Wednesday, December 8, 2010

Julian Assange

I've been quiet on this guy.  I've been busy working on other things.  I've read the headlines and the interview published recently.  I'm not going to rehash anything you've seen elsewhere.

I'm not including any links in this article because there are serious problems with the media coverage on this guy--more on that below.  Julian is the internet's first real lightning rod, and I'm afraid that he will soon be it's first martyr.

Julian's idea is that the powerful (people/companies/nations) are abusing those without power, and that he can end the abuse if he exposes enough of the powerfuls' secrets.

I heartily agree with him that the powerful are abusing the powerless.  I'm not sure if Julian understands that this has been going on since the dawn of civilization, and that the abuse is trending down.  I don't think he cares about that.  I think he is only fixated on the current situation--which is pretty good by historical standards, but still quite awful in absolute terms.

Exposing the deceits and deceptions of the powerful will definitely hurt them.  And since I am powerless, at some level I am inclined to cheer that.  But I do not follow the chain of logic from hurting the powerful to improving the lives of the powerless. In fact, I have grave doubts that hurting the powerful will accomplish anything useful.

For example, the US government is powerful.  The US government is an easy target for Julian because it employs so many potential whistle-blowers, and it contains many potentially embarrassing secrets.  The best result that Julian can hope for is the utter collapse of the US government.  That seems to be the limit of his vision.  But what will actually happen if the US government collapses?  Will the world be better or worse off?

Total collapse is unlikely, even though it seems to be Julian's ideal goal.  A more likely outcome is (a) a diminishing of the power of the US government, (b) some sort of reforms to how the US government wields (abuses) it's power, and (c) some serious improvements in the way that the powerful guard their secrets.  Will that actually benefit the powerless?  I say no, it won't.  I have two reasons for that opinion:
1. Diminishing the power of the US government leaves a power vacuum that will be filled by someone else.  All of the candidates for filling that power vacuum have much worse track records of abuse.
2. The power abuse reforms will probably remain limited to the US government, but the improvements in secret-keeping will accrue to all of the powerful.

If I thought his actions would achieve his intentions then I would join his team.  But I am convinced that his actions will result in the opposite of what he intends.  So I must oppose him.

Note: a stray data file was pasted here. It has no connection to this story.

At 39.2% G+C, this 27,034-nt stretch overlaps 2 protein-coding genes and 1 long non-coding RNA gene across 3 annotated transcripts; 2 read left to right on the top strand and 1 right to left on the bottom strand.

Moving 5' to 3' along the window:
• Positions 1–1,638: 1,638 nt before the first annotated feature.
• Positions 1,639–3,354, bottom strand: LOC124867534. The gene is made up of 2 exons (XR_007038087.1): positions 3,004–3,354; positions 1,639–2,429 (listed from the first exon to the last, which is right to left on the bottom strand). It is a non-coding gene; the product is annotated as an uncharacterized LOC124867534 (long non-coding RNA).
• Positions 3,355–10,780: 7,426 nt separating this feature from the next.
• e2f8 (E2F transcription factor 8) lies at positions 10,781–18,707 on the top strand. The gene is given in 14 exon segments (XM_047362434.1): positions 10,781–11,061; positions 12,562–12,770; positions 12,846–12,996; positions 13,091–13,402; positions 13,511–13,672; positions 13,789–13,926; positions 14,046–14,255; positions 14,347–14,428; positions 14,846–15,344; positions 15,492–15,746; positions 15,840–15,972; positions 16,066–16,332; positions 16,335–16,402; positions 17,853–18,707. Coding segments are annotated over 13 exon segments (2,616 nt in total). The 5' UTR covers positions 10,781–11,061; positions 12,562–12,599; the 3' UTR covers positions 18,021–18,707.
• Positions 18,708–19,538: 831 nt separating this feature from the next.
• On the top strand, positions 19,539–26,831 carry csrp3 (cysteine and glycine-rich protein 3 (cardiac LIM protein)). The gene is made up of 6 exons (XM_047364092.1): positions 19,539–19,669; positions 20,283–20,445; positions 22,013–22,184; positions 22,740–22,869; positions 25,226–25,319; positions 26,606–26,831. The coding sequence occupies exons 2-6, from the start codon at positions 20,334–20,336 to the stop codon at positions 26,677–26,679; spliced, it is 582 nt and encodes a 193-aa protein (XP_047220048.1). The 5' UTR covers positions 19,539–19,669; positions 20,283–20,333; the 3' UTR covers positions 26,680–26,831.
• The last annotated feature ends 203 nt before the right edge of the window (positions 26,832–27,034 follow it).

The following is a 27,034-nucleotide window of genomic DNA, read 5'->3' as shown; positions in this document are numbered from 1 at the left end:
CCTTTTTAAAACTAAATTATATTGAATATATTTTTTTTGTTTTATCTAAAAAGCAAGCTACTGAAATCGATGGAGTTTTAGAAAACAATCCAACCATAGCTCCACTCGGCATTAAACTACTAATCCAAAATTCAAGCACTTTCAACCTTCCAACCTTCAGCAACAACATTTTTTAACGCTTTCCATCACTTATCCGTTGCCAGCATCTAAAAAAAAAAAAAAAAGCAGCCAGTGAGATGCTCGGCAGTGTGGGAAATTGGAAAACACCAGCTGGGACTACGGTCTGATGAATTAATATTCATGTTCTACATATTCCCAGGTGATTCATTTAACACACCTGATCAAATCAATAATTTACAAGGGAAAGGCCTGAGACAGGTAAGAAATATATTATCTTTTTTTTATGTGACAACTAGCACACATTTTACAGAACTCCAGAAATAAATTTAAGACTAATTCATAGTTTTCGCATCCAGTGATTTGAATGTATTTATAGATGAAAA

Attacking the US government in this way challenges it to defend itself.  It will establish laws, treaties, and technologies to protect itself.  Those laws and treaties will, unfortunately, protect all of the other powerful also.  We're only seeing the beginning of that.  The trumped-up rape charges are a sham.  Hopefully some whistle-blower will expose that particular abuse of power soon.  But it doesn't really matter what they grabbed him for.  Now they have him.

I imagine that the CIA (with the cooperation of every security service in the western world) is hacking every part of Julian's life while he cools his heels in isolation.  They will have all of his secrets before they release him.  If they are as good as they advertise then they will find his poison pill and delete it.  I'm not sure if Julian adequately planned for that, but I expect that he did.  In fact, I expect that the security services are walking into a trap that will expose their illegal hacking of Julian's life.

This type of whistle-blowing is going to increase.  The internet just makes the free-flow of information too easy.  Most of the journalists in the mainstream media are crying in their drinks that they don't have Julian's cajones and data.  That's why the mainstream media has cooperated with him so far.  Expect the powers-that-be to get their ducks in a row and put an end to that soon.

This ideal of activism is exactly what sends most journalists into that profession in the first place.  Expect serious journalists to buck the new world order that is coming for them, and leave for independent pastures.  Even if they throw Julian into Guantanamo and delete all of the secret data he has, another Julian will rise up soon enough.  The whistle-blowers are clearly willing to dish their dirt.

Right now the best discussions of wikileaks are happening out on the fringes of the internet where polite society fears to look.  Those are sites that I will not link for various reasons.  But the biggest reason is that I expect the US government to soon go into full attack mode against anyone who keeps a copy of the leaked data.  I don't have a copy, and I won't link to it because getting caught up in that mess is counter to my future plans.

If there were some way that Julian could have attacked smaller targets first, and built up to the more powerful targets later, then that strategy would have been better.  But there was no way to establish his bona-fides and launch his project on small targets.  I expect the next Julians to start smaller.

My own strategy is to develop alternatives to the abuse of power.  Democracy 2.0 is all about reducing the powerfuls' abuse of power.  But I'm coming at the problem from the opposite direction.  I'm avoiding challenging the powerful directly.  I'm keeping the discussion as hypothetical as possible.  I'm idealistic instead of accusative.

I do hope that Julian survives and learns to improve his strategy.  But I don't expect him to.  I expect the powerful to kill him.  Power corrupts, after all.

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